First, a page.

Here we need to question the President's picture of the US foreign policy. The anger of many people in the Mid-East against America is not based on a total fantasy. We have made ourselves appear to be enemies of Muslims, of Arabs, of Persians and others in the region by supporting an authoritarian monarchy in Saudi Arabia and an authoritarian republic in Egypt, by supporting Saddam Hussein during the bloody Iraq-Iran war of the 1980s. For many years we supported a very repressive regime in Iran and undermined a democratic revolution there because it threatened Western access to Iran's oil. The invasion of Kuwait by Saddam Hussein in1990 was given the green light by the US ambassador. We have been giving $3 billion a year to Israel and have pretty generally ignored the suffering of the Palestinians. In the Mid-East we have committed serious errors. We have have often pursued a narrowly self-interested policy and been disrespectful of the people of the region. We, too, are aggressors and cannot simply claim to have been innocently attacked.

It is not so clear that ours is a just war in Afghanistan. Yes, we have been attacked. But we have also attacked others, favored dictators and tyrants, and pursued our own national interests instead of seeking justice for all. For Obama to wrap his escalation of the Afghan war in the mantle of a just war of defense is remarkably dishonest for man of his integrity.

Saturday, December 12, 2009

Can the Free Market Save the Planet?

Can the Free Market Save the Planet ?

This week 192 nations are meeting in Copenhagen, Denmark for a world climate summit. The task is to come to some international agreements for all nations to reduce their CO2 emissions. Failure to do so will raise the temperature around the globe, melt the ice caps at either poles, cause serious droughts over large areas which will bring with them famines due to food shortages. Increased CO2 in the atmosphere is a health hazard producing more children and adults suffering from asthma. The world is facing a series of major problems. Something needs to be done.

It is clear what that is: we need to reduce the amount of a number of gases—CO2 is only one of them--released into the atmosphere. This needs to be done by regulating emissions of factories, refineries, automobiles, airplanes, as well as land fills, stockyards and chicken hatcheries. We need to produce less of these noxious gases by reducing the activities that produce them. That is clear, very simple, but obviously very difficult to do.

Well, you will be happy to hear, that this financial geniuses who bought us the bubble in the 1990s and the sub prime mortgage bubble last year, have now developed a way of making it much easier to reduce pollution and to clean up the environment. It is called “carbon trading” or more popularly “cap and trade.”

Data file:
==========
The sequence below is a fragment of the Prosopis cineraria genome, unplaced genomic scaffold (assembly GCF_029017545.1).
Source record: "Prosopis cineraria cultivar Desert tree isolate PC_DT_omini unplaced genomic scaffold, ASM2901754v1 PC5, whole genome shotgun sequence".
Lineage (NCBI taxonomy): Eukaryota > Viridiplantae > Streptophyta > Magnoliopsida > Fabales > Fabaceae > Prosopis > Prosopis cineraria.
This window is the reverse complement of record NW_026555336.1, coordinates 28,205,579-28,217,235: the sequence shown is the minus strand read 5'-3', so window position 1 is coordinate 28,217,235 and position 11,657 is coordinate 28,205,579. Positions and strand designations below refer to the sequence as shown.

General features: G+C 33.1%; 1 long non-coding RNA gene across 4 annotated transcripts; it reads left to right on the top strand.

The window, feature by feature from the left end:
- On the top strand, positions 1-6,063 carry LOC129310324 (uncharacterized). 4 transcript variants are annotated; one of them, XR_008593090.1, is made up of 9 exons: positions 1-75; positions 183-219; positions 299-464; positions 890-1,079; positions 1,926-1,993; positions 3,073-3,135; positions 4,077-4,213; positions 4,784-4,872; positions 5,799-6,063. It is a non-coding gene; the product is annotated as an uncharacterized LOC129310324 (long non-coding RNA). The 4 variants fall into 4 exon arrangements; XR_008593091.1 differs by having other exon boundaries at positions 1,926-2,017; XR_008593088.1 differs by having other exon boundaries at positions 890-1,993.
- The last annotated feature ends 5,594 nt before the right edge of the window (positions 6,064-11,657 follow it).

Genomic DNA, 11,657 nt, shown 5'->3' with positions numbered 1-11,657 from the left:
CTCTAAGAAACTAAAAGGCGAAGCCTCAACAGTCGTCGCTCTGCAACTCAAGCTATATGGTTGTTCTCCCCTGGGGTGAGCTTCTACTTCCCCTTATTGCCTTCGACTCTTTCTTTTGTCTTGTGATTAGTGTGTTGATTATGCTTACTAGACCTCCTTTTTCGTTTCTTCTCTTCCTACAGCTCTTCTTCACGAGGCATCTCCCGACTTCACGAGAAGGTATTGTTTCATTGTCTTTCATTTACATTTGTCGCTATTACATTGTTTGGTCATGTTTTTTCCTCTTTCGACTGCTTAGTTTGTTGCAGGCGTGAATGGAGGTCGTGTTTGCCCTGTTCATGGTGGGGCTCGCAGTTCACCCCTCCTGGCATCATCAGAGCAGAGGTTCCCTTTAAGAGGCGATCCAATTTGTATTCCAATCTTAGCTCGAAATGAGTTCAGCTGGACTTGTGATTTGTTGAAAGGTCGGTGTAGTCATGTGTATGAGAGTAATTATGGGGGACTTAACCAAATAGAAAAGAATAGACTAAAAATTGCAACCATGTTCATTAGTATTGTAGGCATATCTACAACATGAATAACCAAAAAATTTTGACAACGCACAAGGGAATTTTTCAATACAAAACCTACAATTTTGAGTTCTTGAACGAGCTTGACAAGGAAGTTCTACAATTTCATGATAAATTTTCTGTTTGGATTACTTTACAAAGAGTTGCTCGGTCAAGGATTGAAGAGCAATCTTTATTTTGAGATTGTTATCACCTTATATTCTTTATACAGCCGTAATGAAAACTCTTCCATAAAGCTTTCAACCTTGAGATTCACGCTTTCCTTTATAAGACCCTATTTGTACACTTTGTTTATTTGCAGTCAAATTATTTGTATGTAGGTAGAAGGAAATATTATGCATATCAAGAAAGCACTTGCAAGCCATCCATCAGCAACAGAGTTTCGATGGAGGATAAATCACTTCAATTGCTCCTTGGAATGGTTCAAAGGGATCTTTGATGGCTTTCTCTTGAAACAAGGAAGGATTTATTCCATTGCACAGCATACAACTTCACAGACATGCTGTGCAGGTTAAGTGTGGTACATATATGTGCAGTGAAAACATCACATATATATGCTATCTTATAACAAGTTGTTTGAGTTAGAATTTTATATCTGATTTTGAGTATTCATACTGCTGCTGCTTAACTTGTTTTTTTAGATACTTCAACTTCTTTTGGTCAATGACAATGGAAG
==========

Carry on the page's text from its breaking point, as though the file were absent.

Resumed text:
It seems like a wonderful project. The government of any given country sets limits to permissible pollution and over the years those limits become lower and lower. In this way pollution will be reduced substantially over a number of years. That is the “cap” part of “cap and trade.” The trading part seems similarly simple. The government gives different industries permits to produce a certain amount of pollution. If a company succeeds in reducing air pollution levels below required levels, they will not use up all their pollution permits and they can then sell those permits to someone else who has trouble meeting the expected limits of pollution. Since companies, so the story goes, make money selling their permits they have an incentive to lower their pollution below required levels. They also have an incentive to invent new, cheaper ways of reducing pollution because that will allow them to sell extra pollution permits and spend less money reducing pollution than their permits are worth. Once again everyone wins.

The trouble with that scheme is that it does not work. It has been tried for a number of years in Europe. There the companies who received free pollution permits from the government made out like bandits; pollution has not gone down but gas and other energy prices have gone up. The European cap and trade scheme turns out to be a boondoggle – good for polluters; bad for everyone else.

We can understand how that happens once we find out how people get pollution permits. In Europe, and also in the US, the government gives away a pollution permits free to certain industries. The government gives polluting industries the right to discharge noxious gases into the air for free. It is as if the government gave away broadcasting frequencies, or mining rights, or significant portions of public lands to private companies who were cronies of the government. The air into which CO2 is discharged belongs to all of us, but the government gives away for nothing the right to foul this air. In Europe, governments furious lobbied by industry, overestimated how many pollution permits should be given away. Industries had more permits than they needed to continue polluting as they had been and still could make extra money selling extra permits. At the same time, they claimed that lowering pollution was expensive--even though they did very little lowering--and passed extra cost on to consumers. The whole process was blatantly corrupt.